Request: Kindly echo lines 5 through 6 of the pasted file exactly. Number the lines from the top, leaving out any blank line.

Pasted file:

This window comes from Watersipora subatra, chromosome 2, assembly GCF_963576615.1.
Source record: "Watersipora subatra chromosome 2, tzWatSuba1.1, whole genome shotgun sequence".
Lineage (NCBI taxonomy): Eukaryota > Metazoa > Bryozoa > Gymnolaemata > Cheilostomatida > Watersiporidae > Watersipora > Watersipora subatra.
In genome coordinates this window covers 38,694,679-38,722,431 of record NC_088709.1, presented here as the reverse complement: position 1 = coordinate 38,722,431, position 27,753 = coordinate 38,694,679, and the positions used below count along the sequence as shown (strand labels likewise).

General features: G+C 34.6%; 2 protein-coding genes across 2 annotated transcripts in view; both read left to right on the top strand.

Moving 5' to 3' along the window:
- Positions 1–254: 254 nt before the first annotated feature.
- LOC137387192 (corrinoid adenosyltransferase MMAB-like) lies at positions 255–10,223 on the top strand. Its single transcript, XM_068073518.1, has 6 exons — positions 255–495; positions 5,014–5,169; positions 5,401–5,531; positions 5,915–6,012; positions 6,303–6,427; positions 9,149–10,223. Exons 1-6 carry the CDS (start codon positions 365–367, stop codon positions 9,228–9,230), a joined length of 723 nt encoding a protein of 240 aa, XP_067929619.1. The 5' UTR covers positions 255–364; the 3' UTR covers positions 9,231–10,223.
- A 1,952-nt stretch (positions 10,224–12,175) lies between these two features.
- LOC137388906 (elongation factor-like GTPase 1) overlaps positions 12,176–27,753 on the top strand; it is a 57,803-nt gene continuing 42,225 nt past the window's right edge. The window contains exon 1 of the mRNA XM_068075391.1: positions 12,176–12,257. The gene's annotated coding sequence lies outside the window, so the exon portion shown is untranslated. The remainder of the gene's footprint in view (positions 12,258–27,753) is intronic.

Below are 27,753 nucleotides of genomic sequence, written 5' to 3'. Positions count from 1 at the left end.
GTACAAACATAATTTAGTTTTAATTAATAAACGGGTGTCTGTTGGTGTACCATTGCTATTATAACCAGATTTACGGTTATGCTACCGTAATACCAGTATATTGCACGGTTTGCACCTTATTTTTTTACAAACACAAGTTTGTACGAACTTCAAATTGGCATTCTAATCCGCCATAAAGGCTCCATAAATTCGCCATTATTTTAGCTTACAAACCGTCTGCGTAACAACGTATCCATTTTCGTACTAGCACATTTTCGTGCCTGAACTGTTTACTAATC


General features: G+C 34.6%; 2 protein-coding genes across 2 annotated transcripts in view; both read left to right on the top strand.

Moving 5' to 3' along the window: